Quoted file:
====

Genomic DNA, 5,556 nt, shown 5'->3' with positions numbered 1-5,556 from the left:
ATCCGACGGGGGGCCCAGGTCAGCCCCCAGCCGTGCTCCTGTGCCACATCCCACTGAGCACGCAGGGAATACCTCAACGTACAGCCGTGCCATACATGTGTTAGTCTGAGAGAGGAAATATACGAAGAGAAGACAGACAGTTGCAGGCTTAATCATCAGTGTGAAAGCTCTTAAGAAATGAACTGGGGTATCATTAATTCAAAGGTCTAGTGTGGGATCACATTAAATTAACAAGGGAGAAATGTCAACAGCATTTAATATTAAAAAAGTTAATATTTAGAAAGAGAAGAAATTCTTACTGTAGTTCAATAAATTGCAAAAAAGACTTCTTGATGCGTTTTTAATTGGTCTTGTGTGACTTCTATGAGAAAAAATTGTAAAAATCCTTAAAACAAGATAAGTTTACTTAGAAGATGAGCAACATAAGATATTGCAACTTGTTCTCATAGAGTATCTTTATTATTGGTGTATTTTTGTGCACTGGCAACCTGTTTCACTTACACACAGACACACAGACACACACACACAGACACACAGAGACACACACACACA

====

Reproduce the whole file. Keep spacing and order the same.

Genomic DNA, 5,556 nt, shown 5'->3' with positions numbered 1-5,556 from the left:
ATCCGACGGGGGGCCCAGGTCAGCCCCCAGCCGTGCTCCTGTGCCACATCCCACTGAGCACGCAGGGAATACCTCAACGTACAGCCGTGCCATACATGTGTTAGTCTGAGAGAGGAAATATACGAAGAGAAGACAGACAGTTGCAGGCTTAATCATCAGTGTGAAAGCTCTTAAGAAATGAACTGGGGTATCATTAATTCAAAGGTCTAGTGTGGGATCACATTAAATTAACAAGGGAGAAATGTCAACAGCATTTAATATTAAAAAAGTTAATATTTAGAAAGAGAAGAAATTCTTACTGTAGTTCAATAAATTGCAAAAAAGACTTCTTGATGCGTTTTTAATTGGTCTTGTGTGACTTCTATGAGAAAAAATTGTAAAAATCCTTAAAACAAGATAAGTTTACTTAGAAGATGAGCAACATAAGATATTGCAACTTGTTCTCATAGAGTATCTTTATTATTGGTGTATTTTTGTGCACTGGCAACCTGTTTCACTTACACACAGACACACAGACACACACACACAGACACACAGAGACACACACACACA